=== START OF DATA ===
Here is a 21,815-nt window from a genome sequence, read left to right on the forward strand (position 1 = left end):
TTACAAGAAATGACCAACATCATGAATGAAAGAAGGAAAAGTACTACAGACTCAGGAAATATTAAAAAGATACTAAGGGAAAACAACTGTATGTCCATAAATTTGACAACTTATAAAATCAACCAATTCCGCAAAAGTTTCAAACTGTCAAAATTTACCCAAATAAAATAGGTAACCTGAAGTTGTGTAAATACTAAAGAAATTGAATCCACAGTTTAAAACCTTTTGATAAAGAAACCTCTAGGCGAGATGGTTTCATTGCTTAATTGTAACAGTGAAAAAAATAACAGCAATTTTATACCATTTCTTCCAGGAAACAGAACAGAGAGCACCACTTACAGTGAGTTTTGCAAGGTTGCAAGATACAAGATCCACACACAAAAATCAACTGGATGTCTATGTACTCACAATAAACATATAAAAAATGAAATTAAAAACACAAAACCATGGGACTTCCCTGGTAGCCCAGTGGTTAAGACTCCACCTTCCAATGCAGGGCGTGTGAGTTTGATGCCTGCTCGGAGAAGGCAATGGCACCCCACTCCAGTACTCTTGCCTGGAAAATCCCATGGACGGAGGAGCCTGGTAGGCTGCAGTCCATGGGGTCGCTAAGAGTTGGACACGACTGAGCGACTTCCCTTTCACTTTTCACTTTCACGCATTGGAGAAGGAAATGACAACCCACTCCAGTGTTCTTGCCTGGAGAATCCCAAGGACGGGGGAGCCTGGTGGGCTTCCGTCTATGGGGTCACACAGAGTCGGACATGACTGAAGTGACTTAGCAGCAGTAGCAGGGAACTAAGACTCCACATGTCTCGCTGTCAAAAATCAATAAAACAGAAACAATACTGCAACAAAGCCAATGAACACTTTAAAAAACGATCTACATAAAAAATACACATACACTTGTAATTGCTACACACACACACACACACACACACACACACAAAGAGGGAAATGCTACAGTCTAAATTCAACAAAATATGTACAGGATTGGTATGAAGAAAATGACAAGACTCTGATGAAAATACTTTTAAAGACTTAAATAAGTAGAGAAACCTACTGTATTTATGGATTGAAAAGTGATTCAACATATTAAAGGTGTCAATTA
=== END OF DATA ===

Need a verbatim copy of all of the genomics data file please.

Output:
Here is a 21,815-nt window from a genome sequence, read left to right on the forward strand (position 1 = left end):
TTACAAGAAATGACCAACATCATGAATGAAAGAAGGAAAAGTACTACAGACTCAGGAAATATTAAAAAGATACTAAGGGAAAACAACTGTATGTCCATAAATTTGACAACTTATAAAATCAACCAATTCCGCAAAAGTTTCAAACTGTCAAAATTTACCCAAATAAAATAGGTAACCTGAAGTTGTGTAAATACTAAAGAAATTGAATCCACAGTTTAAAACCTTTTGATAAAGAAACCTCTAGGCGAGATGGTTTCATTGCTTAATTGTAACAGTGAAAAAAATAACAGCAATTTTATACCATTTCTTCCAGGAAACAGAACAGAGAGCACCACTTACAGTGAGTTTTGCAAGGTTGCAAGATACAAGATCCACACACAAAAATCAACTGGATGTCTATGTACTCACAATAAACATATAAAAAATGAAATTAAAAACACAAAACCATGGGACTTCCCTGGTAGCCCAGTGGTTAAGACTCCACCTTCCAATGCAGGGCGTGTGAGTTTGATGCCTGCTCGGAGAAGGCAATGGCACCCCACTCCAGTACTCTTGCCTGGAAAATCCCATGGACGGAGGAGCCTGGTAGGCTGCAGTCCATGGGGTCGCTAAGAGTTGGACACGACTGAGCGACTTCCCTTTCACTTTTCACTTTCACGCATTGGAGAAGGAAATGACAACCCACTCCAGTGTTCTTGCCTGGAGAATCCCAAGGACGGGGGAGCCTGGTGGGCTTCCGTCTATGGGGTCACACAGAGTCGGACATGACTGAAGTGACTTAGCAGCAGTAGCAGGGAACTAAGACTCCACATGTCTCGCTGTCAAAAATCAATAAAACAGAAACAATACTGCAACAAAGCCAATGAACACTTTAAAAAACGATCTACATAAAAAATACACATACACTTGTAATTGCTACACACACACACACACACACACACACACACAAAGAGGGAAATGCTACAGTCTAAATTCAACAAAATATGTACAGGATTGGTATGAAGAAAATGACAAGACTCTGATGAAAATACTTTTAAAGACTTAAATAAGTAGAGAAACCTACTGTATTTATGGATTGAAAAGTGATTCAACATATTAAAGGTGTCAATTA